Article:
The three classic physical states—solid, liquid and gaseous—can be observed in any normal kitchen, for example when you bring an ice cube to the boil. But if you heat material even further, so that the atoms of a substance collide and the electrons separate from them, then another state is reached: plasma. More than 99 percent of material in space is present in this form, inside stars for instance. It is therefore no wonder that physicists are keen to study such material. Unfortunately, creating and studying plasmas on Earth using the high temperature and pressure that exist inside stars is extremely challenging for various reasons. Physicists at Friedrich Schiller University in Jena have now managed to solve some of these problems, and they have reported on their results in the renowned research journal Physical Review X.
Nanowires let light through
“To heat material in such a way that plasma is formed, we need correspondingly high energy. We generally use light in the form of a large laser to do this,” explains Christian Spielmann of the University of Jena. “However, this light has to be very short-pulsed, so that the material does not immediately expand when it has reached the appropriate temperature, but holds together as dense plasma for a brief period.” There is a problem with this experimental setup, though: “When the laser beam hits the sample, plasma is created. However, it almost immediately starts to act like a mirror and reflects a large part of the incoming energy, which therefore fails to penetrate the matter fully. The longer the wavelength of the laser pulse, the more critical the problem,” says Zhanna Samsonova, who played a leading role in the project.
To avoid this mirror effect, the researchers in Jena used samples made of silicon wires. The diameter of such wires—a few hundred nanometres—is smaller than the wavelength of around four micrometres of the incoming light. “We were the first to use a laser with such a long wavelength for the creation of plasma,” says Spielmann. “The light penetrates between the wires in the sample and heats them from all sides, so that for a few picoseconds, a significantly larger volume of plasma is created than if the laser is reflected. Around 70 percent of the energy manages to penetrate the sample.” Furthermore, thanks to the short laser pulses, the heated material exists slightly longer before it expands. Finally, using X-ray spectroscopy, researchers can retrieve valuable information about the state of the material.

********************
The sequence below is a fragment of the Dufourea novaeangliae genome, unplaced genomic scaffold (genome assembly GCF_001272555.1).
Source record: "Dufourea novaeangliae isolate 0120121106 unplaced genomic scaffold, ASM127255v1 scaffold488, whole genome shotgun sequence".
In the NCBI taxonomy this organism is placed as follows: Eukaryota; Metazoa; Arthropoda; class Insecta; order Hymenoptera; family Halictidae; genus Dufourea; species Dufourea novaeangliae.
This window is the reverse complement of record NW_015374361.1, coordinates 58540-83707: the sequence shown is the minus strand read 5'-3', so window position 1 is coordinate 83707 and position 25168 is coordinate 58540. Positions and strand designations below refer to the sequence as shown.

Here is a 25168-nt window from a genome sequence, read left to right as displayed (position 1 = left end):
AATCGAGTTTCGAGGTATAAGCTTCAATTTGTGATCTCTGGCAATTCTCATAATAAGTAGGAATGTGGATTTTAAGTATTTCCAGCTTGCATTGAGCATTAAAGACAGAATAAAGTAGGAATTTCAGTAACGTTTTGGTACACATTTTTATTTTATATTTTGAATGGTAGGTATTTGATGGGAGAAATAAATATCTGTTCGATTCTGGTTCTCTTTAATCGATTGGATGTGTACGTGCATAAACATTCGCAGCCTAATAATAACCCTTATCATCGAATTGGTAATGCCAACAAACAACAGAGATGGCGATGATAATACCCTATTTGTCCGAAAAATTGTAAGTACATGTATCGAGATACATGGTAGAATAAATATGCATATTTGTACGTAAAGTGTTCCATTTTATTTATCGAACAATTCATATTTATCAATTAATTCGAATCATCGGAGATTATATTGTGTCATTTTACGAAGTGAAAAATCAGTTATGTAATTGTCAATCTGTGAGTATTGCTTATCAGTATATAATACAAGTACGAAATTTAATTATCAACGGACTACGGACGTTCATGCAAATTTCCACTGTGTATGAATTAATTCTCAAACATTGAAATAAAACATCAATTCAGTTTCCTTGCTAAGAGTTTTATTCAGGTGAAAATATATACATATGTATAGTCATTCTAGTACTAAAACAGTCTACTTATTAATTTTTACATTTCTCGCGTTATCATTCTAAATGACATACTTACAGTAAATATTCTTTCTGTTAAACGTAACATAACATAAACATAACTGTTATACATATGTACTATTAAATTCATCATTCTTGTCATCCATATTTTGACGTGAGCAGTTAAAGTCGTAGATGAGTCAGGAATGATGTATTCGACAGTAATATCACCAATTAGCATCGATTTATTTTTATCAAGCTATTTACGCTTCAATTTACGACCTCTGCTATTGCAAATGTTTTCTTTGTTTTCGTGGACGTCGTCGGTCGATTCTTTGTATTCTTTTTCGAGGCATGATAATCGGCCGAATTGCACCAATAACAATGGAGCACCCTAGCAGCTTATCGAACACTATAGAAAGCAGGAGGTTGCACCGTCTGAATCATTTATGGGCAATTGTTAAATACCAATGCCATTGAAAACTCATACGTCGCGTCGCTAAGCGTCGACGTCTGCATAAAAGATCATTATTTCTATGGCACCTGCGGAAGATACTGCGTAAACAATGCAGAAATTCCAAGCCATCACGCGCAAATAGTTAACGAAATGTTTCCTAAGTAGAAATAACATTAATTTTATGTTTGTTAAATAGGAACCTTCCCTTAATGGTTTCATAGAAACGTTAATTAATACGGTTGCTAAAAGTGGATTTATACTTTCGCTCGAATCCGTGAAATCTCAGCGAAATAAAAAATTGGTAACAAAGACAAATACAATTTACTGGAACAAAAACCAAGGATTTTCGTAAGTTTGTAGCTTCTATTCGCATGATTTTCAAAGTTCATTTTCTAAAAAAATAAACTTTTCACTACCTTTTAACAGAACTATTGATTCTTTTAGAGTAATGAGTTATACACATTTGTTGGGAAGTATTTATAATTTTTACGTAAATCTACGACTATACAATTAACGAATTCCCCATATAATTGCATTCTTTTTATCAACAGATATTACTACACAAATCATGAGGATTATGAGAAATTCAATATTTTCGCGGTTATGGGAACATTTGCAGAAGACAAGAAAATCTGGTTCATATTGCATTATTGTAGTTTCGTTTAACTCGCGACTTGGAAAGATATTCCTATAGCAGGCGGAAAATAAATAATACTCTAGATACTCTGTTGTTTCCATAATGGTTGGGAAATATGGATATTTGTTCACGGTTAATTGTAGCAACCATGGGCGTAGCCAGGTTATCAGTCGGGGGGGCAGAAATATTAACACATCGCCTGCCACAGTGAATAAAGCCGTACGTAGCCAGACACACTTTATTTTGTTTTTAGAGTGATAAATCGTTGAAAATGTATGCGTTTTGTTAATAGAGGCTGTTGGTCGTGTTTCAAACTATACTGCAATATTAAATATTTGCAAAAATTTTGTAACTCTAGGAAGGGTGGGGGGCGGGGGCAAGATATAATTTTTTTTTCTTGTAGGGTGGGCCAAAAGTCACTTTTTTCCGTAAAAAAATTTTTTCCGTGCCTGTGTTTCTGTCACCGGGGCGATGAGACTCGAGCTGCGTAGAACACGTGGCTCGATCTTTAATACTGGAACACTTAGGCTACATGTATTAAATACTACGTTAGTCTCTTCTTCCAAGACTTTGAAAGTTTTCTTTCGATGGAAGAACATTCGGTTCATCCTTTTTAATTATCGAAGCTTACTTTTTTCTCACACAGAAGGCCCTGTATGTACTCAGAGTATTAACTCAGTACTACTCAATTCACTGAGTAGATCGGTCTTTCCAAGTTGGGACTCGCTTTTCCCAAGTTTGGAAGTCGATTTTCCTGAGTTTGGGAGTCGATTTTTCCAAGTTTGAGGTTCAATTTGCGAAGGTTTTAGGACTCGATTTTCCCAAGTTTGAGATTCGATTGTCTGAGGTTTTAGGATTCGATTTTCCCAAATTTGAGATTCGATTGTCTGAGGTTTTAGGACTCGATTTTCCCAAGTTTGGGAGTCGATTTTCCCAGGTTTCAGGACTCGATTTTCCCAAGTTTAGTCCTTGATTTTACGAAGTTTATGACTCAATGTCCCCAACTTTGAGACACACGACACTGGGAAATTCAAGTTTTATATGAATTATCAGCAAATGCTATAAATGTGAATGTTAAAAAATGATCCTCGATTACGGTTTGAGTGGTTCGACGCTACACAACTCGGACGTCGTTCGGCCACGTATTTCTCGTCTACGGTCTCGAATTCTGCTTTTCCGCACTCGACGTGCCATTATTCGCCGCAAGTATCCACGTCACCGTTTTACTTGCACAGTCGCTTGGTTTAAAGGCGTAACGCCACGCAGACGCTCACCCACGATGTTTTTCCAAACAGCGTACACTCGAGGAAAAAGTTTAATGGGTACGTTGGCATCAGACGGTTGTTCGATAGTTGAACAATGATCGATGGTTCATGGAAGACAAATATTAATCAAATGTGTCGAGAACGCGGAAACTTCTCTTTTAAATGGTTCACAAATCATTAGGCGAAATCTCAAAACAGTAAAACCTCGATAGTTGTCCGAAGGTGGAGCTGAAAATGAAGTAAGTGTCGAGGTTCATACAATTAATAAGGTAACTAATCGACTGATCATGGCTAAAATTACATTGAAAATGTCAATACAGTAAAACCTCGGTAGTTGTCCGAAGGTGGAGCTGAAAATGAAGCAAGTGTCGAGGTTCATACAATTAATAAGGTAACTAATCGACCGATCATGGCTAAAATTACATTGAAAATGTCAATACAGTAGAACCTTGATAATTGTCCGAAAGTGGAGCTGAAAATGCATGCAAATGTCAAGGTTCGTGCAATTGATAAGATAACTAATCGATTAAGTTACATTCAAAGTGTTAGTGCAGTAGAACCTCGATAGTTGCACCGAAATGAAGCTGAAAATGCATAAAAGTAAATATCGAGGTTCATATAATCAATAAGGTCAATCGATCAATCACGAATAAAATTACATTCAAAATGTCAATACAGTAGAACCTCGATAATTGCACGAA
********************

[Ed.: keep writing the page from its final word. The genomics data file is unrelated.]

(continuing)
Maximum values for temperature and density
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“With our method, it is possible to achieve new maximum values for temperature and density in a laboratory,” says Spielmann. With a temperature of around 10 million Kelvin, the plasma is far hotter than material on the surface of the Sun, for example. Spielmann also mentions the cooperation partners in the project. For the laser experiments, the Jena scientists used a facility at the Vienna University of Technology; the samples come from the National Metrology Institute of Germany in Braunschweig; and computer simulations for confirming the findings come from colleagues in Darmstadt and Düsseldorf.
The Jena team’s results are a ground-breaking success, offering a completely new approach to plasma research. Theories on the state of plasma can be verified through experiments and subsequent computer simulations. This will enable researchers to understand cosmological processes better. In addition, the scientists are carrying out valuable preparatory work for the installation of large-scale apparatus. For example, the international particle accelerator, Facility for Antiproton and Ion Research (FAIR), is currently under construction in Darmstadt and should become operational around 2025. Thanks to the new information, it will be possible to select specific areas that merit closer examination look.
Image: Dr Zhanna Samsonova and Dr Daniil Kartashov are preparing an experiment on the JETI laser in a laboratory of the Institute of Optics and Quantum Electronics at the Friedrich Schiller University Jena.
Credit: Jan-Peter Kasper/University Jena